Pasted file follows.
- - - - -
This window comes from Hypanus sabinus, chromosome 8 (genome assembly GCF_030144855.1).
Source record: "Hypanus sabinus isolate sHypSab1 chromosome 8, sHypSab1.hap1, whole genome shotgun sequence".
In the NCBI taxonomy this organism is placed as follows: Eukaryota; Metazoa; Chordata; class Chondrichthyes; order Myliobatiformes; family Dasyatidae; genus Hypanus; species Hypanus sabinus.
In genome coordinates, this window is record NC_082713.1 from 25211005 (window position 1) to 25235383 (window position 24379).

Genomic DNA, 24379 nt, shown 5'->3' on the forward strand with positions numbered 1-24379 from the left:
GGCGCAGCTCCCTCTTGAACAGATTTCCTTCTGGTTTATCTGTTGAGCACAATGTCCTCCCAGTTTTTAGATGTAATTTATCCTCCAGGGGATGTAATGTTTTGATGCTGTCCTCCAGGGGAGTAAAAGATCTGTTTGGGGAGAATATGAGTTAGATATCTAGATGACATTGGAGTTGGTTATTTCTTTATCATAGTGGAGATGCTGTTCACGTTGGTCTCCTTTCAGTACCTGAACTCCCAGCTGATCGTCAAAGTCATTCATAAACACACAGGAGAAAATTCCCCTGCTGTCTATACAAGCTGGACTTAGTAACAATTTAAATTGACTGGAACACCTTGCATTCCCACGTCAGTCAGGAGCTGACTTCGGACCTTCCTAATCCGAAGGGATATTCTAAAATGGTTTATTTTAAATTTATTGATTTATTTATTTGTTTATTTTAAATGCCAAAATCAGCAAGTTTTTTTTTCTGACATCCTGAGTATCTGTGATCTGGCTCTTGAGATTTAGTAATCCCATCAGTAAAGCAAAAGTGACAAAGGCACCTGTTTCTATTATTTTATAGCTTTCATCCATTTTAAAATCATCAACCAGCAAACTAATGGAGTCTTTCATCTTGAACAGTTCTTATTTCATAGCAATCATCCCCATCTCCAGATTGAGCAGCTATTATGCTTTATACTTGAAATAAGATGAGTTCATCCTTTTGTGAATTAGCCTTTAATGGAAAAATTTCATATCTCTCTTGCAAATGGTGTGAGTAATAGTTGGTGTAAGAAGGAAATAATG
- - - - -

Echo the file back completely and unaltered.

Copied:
This window comes from Hypanus sabinus, chromosome 8 (genome assembly GCF_030144855.1).
Source record: "Hypanus sabinus isolate sHypSab1 chromosome 8, sHypSab1.hap1, whole genome shotgun sequence".
In the NCBI taxonomy this organism is placed as follows: Eukaryota; Metazoa; Chordata; class Chondrichthyes; order Myliobatiformes; family Dasyatidae; genus Hypanus; species Hypanus sabinus.
In genome coordinates, this window is record NC_082713.1 from 25211005 (window position 1) to 25235383 (window position 24379).

Genomic DNA, 24379 nt, shown 5'->3' on the forward strand with positions numbered 1-24379 from the left:
GGCGCAGCTCCCTCTTGAACAGATTTCCTTCTGGTTTATCTGTTGAGCACAATGTCCTCCCAGTTTTTAGATGTAATTTATCCTCCAGGGGATGTAATGTTTTGATGCTGTCCTCCAGGGGAGTAAAAGATCTGTTTGGGGAGAATATGAGTTAGATATCTAGATGACATTGGAGTTGGTTATTTCTTTATCATAGTGGAGATGCTGTTCACGTTGGTCTCCTTTCAGTACCTGAACTCCCAGCTGATCGTCAAAGTCATTCATAAACACACAGGAGAAAATTCCCCTGCTGTCTATACAAGCTGGACTTAGTAACAATTTAAATTGACTGGAACACCTTGCATTCCCACGTCAGTCAGGAGCTGACTTCGGACCTTCCTAATCCGAAGGGATATTCTAAAATGGTTTATTTTAAATTTATTGATTTATTTATTTGTTTATTTTAAATGCCAAAATCAGCAAGTTTTTTTTTCTGACATCCTGAGTATCTGTGATCTGGCTCTTGAGATTTAGTAATCCCATCAGTAAAGCAAAAGTGACAAAGGCACCTGTTTCTATTATTTTATAGCTTTCATCCATTTTAAAATCATCAACCAGCAAACTAATGGAGTCTTTCATCTTGAACAGTTCTTATTTCATAGCAATCATCCCCATCTCCAGATTGAGCAGCTATTATGCTTTATACTTGAAATAAGATGAGTTCATCCTTTTGTGAATTAGCCTTTAATGGAAAAATTTCATATCTCTCTTGCAAATGGTGTGAGTAATAGTTGGTGTAAGAAGGAAATAATG